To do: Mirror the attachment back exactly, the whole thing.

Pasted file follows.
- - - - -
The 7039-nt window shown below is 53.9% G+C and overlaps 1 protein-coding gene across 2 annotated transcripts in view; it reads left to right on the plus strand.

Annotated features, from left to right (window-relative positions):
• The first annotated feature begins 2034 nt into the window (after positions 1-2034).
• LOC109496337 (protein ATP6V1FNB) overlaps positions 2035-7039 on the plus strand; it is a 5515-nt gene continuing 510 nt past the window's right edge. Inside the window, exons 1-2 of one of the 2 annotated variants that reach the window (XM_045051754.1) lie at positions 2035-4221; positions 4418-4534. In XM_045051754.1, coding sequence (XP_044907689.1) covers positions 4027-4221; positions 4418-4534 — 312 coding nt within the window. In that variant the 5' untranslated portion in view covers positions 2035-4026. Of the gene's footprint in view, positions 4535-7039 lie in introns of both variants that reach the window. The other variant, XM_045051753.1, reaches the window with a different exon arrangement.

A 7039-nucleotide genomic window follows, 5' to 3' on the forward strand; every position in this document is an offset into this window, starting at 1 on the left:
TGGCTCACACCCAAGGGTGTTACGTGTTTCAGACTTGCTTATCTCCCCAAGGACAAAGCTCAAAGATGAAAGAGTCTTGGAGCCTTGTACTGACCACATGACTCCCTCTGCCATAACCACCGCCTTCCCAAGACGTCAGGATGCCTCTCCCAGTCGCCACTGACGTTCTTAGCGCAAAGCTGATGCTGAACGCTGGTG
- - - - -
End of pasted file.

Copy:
The 7039-nt window shown below is 53.9% G+C and overlaps 1 protein-coding gene across 2 annotated transcripts in view; it reads left to right on the plus strand.

Annotated features, from left to right (window-relative positions):
• The first annotated feature begins 2034 nt into the window (after positions 1-2034).
• LOC109496337 (protein ATP6V1FNB) overlaps positions 2035-7039 on the plus strand; it is a 5515-nt gene continuing 510 nt past the window's right edge. Inside the window, exons 1-2 of one of the 2 annotated variants that reach the window (XM_045051754.1) lie at positions 2035-4221; positions 4418-4534. In XM_045051754.1, coding sequence (XP_044907689.1) covers positions 4027-4221; positions 4418-4534 — 312 coding nt within the window. In that variant the 5' untranslated portion in view covers positions 2035-4026. Of the gene's footprint in view, positions 4535-7039 lie in introns of both variants that reach the window. The other variant, XM_045051753.1, reaches the window with a different exon arrangement.

A 7039-nucleotide genomic window follows, 5' to 3' on the forward strand; every position in this document is an offset into this window, starting at 1 on the left:
TGGCTCACACCCAAGGGTGTTACGTGTTTCAGACTTGCTTATCTCCCCAAGGACAAAGCTCAAAGATGAAAGAGTCTTGGAGCCTTGTACTGACCACATGACTCCCTCTGCCATAACCACCGCCTTCCCAAGACGTCAGGATGCCTCTCCCAGTCGCCACTGACGTTCTTAGCGCAAAGCTGATGCTGAACGCTGGTG